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Caffeine Reviews

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The Death Cure (Maze Runner, #3) - James Dashner What a disappointing series.

Book one was pretty good not fantastic but okay, but two and three were torturous to get through. I never did learn to like the glader's grammer. Thomas was annoying and couldn't seem to stay awake. He was either passed out, knocked out or just had to sleep. And how many times did we have to read about his "instincts" telling him to do this or that.

So much was repeated over and over again, the author just didn't seem to know where to go with his story. I won't waste my time reading [b:The Kill Order|13089710|The Kill Order (Maze Runner, #0.5)|James Dashner|http://d.gr-assets.com/books/1330636153s/13089710.jpg|18261314].

Bor-ring...... :(
Out of The Easy - Ruta Sepetys I went back and forth with this one on how much I really liked it. I thought the characters were great and I would have to say that Josie is my all time favorite ya heroine. She's strong and smart not whiney and overly obsessed with the opposite sex like most ya protagonists seem to be. I loved the setting of the south in the 1950's and the way the whole community of the French Quarter felt like family to each other. What I didnt like was the story seemed a little slow and you have to wait till almost to the end before it starts to pick up the pace. It did wrap-up nicely, maybe a little too nicely. I felt like giving it 3 stars but I'm going to go ahead and give it 4 just because I enjoyed the characters and the setting so much.
The Slither Sisters - Charles Gilman Fun book with a fantastic cover.
Agenda 21 - Glenn Beck, Harriet Parke When I put this audio book on hold at the library I had absolutely no idea that [a:Glenn Beck|188932|Glenn Beck|http://d.gr-assets.com/authors/1290612231p2/188932.jpg] the political radio talk show host was affiliated with this novel. I just enjoy good dystopian stories and I don't really care who writes them. After listening to the epilogue by Mr. Beck at the end of the book looks like the credit goes to Harriet Parke for writing this novel and it appears it was written to help further her political views of the real life UN Agenda 21. Because I am one those American's who is not much into politics my opinion of this book is based solely on the entertainment value I experienced from it.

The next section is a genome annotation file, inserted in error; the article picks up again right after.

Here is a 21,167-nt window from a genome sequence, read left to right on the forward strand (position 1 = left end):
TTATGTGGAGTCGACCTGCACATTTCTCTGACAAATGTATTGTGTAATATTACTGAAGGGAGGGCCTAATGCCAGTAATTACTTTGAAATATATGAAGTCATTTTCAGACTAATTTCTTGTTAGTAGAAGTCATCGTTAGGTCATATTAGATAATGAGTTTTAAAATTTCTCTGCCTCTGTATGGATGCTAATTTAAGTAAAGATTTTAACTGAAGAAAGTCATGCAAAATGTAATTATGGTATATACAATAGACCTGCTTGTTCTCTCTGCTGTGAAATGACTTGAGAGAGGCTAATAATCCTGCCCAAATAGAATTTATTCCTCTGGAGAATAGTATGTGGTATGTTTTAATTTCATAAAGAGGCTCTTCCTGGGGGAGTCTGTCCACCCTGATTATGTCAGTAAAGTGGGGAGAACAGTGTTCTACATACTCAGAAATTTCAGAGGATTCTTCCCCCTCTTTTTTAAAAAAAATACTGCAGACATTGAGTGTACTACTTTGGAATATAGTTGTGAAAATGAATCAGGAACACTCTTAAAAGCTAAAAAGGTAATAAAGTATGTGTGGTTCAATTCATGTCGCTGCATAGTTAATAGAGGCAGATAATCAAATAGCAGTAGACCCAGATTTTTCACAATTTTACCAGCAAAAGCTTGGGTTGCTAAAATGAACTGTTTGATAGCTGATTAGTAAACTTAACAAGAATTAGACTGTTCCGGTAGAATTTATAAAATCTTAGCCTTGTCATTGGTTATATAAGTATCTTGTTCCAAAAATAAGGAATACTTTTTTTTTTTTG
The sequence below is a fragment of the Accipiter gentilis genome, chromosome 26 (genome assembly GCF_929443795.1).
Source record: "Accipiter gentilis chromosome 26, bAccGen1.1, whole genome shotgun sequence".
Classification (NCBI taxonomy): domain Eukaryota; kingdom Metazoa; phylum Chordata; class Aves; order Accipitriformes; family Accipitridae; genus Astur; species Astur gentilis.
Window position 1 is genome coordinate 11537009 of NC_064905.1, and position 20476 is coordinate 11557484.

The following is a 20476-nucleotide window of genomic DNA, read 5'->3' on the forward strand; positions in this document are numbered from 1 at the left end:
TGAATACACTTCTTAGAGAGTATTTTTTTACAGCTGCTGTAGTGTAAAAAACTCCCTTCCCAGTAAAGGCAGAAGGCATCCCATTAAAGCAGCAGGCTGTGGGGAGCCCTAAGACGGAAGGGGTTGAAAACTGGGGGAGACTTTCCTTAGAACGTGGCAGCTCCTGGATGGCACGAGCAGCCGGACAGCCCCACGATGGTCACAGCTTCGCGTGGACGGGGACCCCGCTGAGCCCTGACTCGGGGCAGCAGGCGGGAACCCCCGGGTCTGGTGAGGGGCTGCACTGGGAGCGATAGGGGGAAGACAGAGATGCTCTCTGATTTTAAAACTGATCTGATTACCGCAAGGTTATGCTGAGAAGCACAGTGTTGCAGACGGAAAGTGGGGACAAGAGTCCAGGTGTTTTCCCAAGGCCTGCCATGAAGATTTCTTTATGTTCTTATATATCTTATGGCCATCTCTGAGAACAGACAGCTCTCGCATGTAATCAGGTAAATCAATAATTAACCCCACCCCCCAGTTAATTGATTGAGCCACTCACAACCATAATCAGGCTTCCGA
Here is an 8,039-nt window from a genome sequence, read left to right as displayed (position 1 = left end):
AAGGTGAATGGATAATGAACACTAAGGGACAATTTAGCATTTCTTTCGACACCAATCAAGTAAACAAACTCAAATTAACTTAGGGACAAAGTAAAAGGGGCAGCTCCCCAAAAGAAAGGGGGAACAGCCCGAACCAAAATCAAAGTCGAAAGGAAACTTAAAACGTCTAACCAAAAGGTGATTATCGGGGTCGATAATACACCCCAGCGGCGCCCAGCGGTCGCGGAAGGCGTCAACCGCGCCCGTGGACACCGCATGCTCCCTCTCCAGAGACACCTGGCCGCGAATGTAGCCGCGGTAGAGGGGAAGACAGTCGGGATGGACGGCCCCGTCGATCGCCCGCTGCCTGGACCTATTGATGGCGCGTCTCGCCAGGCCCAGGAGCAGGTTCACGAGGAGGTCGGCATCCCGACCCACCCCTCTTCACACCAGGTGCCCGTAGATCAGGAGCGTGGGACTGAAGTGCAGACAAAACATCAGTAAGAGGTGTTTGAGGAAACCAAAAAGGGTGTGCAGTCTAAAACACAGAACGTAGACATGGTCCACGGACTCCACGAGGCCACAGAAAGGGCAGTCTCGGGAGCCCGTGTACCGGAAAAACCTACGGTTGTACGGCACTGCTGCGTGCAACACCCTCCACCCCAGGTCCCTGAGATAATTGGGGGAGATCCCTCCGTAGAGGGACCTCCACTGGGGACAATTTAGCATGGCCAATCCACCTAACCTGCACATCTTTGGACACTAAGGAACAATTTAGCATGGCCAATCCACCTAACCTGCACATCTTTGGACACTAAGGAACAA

Well, I didn't care much for the protagonist Emmeline, she seemed childish and much to naive and I found her character to be quite unbelievable. There is a feeling of paranoia that runs through the novel and I can live with that after all this is a dystopia. But the bad writing is hard to ignore. I would say this book compares more to [b:The Handmaid's Tale|38447|The Handmaid's Tale|Margaret Atwood|http://d.gr-assets.com/books/1294702760s/38447.jpg|1119185] then to [b:The Hunger Games|2767052|The Hunger Games (The Hunger Games #1)|Suzanne Collins|http://d.gr-assets.com/books/1358275334s/2767052.jpg|2792775] and that being said I enjoyed [a:Margaret Atwood|3472|Margaret Atwood|http://d.gr-assets.com/authors/1282859073p2/3472.jpg]'s story much, much more. There is no real conclusion at the end and the reader is just left hanging and I detest endings like that. I'm giving it two stars.

The Maze Runner (Maze Runner, #1) - James Dashner Pretty good for YA, not packed with all the usual teen drama and romance this genre usually is. But part two may change all that, I'm hoping that's not the case. Lots of twists and turns, a real page turner. My only complaint is the slang the kids used, "shuck for F***" or at least that's what kept popping up in my mind. Also what about "that good"? Otherwise an enjoyable read, I will definitely continue on with this series.
The Wedding Dress - Rachel Hauck Yes, it's true I don't like romances, yes the story is a little preachy and yes it was all very predictable and at times way to sweet. But you know what, I still liked it anyway and sometimes it's nice to read a book that makes you feel good.
Shades of Grey: A Novel - Jasper Fforde What an unusual story and I mean that in the most positive way. As a dystopian fan I thought that pretty much all futuristic societies had been covered, but heck no. Mr. Fforde goes and dreams one up that is built on the color spectrum. I listened to this one in audio and it was extremely fun to hear the characters speak with a British accent. And speaking of the characters I just loved them! Unfortunately this bock is part of a series and it doesn't look like part two is coming out any time soon. (rats!) I will definitely be reading more from this author.
The Painted Veil - W. Somerset Maugham I was surprised at how much I liked the movie.